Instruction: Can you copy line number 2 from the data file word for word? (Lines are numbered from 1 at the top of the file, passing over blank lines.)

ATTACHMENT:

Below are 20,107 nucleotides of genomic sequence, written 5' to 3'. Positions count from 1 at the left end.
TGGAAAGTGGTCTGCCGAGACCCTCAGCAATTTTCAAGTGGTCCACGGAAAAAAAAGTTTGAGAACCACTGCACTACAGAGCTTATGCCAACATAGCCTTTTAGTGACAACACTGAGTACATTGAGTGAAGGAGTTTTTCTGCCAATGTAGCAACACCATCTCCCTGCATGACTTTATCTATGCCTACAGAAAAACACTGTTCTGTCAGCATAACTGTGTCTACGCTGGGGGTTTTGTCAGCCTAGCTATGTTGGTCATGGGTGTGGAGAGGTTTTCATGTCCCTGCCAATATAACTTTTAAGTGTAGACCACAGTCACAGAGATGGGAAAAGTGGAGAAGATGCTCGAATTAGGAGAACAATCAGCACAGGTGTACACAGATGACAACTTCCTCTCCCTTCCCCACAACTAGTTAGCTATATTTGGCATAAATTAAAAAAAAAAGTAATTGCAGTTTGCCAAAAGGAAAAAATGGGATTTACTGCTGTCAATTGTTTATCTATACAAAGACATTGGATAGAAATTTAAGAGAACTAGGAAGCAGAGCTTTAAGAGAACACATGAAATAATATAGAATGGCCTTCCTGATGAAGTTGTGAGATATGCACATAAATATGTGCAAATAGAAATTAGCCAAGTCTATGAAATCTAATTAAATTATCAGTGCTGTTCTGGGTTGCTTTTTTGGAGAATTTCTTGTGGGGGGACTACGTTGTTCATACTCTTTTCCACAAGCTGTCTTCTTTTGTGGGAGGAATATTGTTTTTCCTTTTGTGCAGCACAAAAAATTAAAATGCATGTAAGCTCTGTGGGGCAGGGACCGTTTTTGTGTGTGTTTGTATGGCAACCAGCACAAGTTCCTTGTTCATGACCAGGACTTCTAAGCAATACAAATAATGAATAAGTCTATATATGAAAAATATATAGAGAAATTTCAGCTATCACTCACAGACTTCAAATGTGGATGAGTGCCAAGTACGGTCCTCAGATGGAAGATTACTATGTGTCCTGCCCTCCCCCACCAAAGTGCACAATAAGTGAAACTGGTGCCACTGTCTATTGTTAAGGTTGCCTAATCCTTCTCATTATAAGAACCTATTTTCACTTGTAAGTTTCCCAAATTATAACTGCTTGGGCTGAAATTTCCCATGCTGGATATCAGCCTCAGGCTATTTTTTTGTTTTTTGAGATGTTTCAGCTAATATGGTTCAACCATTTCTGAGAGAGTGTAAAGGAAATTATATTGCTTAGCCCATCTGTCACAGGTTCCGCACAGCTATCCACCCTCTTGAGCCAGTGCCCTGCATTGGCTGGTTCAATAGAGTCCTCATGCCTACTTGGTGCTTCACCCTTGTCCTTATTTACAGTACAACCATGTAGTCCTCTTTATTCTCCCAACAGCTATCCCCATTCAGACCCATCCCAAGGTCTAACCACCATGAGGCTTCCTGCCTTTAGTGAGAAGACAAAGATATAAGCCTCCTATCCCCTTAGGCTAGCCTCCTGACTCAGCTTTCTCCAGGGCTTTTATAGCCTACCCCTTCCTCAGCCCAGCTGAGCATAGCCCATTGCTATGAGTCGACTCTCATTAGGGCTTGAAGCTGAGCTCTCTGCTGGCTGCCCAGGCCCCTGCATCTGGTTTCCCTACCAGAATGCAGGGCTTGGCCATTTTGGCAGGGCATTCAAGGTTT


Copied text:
TGGAAAGTGGTCTGCCGAGACCCTCAGCAATTTTCAAGTGGTCCACGGAAAAAAAAGTTTGAGAACCACTGCACTACAGAGCTTATGCCAACATAGCCTTTTAGTGACAACACTGAGTACATTGAGTGAAGGAGTTTTTCTGCCAATGTAGCAACACCATCTCCCTGCATGACTTTATCTATGCCTACAGAAAAACACTGTTCTGTCAGCATAACTGTGTCTACGCTGGGGGTTTTGTCAGCCTAGCTATGTTGGTCATGGGTGTGGAGAGGTTTTCATGTCCCTGCCAATATAACTTTTAAGTGTAGACCACAGTCACAGAGATGGGAAAAGTGGAGAAGATGCTCGAATTAGGAGAACAATCAGCACAGGTGTACACAGATGACAACTTCCTCTCCCTTCCCCACAACTAGTTAGCTATATTTGGCATAAATTAAAAAAAAAAGTAATTGCAGTTTGCCAAAAGGAAAAAATGGGATTTACTGCTGTCAATTGTTTATCTATACAAAGACATTGGATAGAAATTTAAGAGAACTAGGAAGCAGAGCTTTAAGAGAACACATGAAATAATATAGAATGGCCTTCCTGATGAAGTTGTGAGATATGCACATAAATATGTGCAAATAGAAATTAGCCAAGTCTATGAAATCTAATTAAATTATCAGTGCTGTTCTGGGTTGCTTTTTTGGAGAATTTCTTGTGGGGGGACTACGTTGTTCATACTCTTTTCCACAAGCTGTCTTCTTTTGTGGGAGGAATATTGTTTTTCCTTTTGTGCAGCACAAAAAATTAAAATGCATGTAAGCTCTGTGGGGCAGGGACCGTTTTTGTGTGTGTTTGTATGGCAACCAGCACAAGTTCCTTGTTCATGACCAGGACTTCTAAGCAATACAAATAATGAATAAGTCTATATATGAAAAATATATAGAGAAATTTCAGCTATCACTCACAGACTTCAAATGTGGATGAGTGCCAAGTACGGTCCTCAGATGGAAGATTACTATGTGTCCTGCCCTCCCCCACCAAAGTGCACAATAAGTGAAACTGGTGCCACTGTCTATTGTTAAGGTTGCCTAATCCTTCTCATTATAAGAACCTATTTTCACTTGTAAGTTTCCCAAATTATAACTGCTTGGGCTGAAATTTCCCATGCTGGATATCAGCCTCAGGCTATTTTTTTGTTTTTTGAGATGTTTCAGCTAATATGGTTCAACCATTTCTGAGAGAGTGTAAAGGAAATTATATTGCTTAGCCCATCTGTCACAGGTTCCGCACAGCTATCCACCCTCTTGAGCCAGTGCCCTGCATTGGCTGGTTCAATAGAGTCCTCATGCCTACTTGGTGCTTCACCCTTGTCCTTATTTACAGTACAACCATGTAGTCCTCTTTATTCTCCCAACAGCTATCCCCATTCAGACCCATCCCAAGGTCTAACCACCATGAGGCTTCCTGCCTTTAGTGAGAAGACAAAGATATAAGCCTCCTATCCCCTTAGGCTAGCCTCCTGACTCAGCTTTCTCCAGGGCTTTTATAGCCTACCCCTTCCTCAGCCCAGCTGAGCATAGCCCATTGCTATGAGTCGACTCTCATTAGGGCTTGAAGCTGAGCTCTCTGCTGGCTGCCCAGGCCCCTGCATCTGGTTTCCCTACCAGAATGCAGGGCTTGGCCATTTTGGCAGGGCATTCAAGGTTT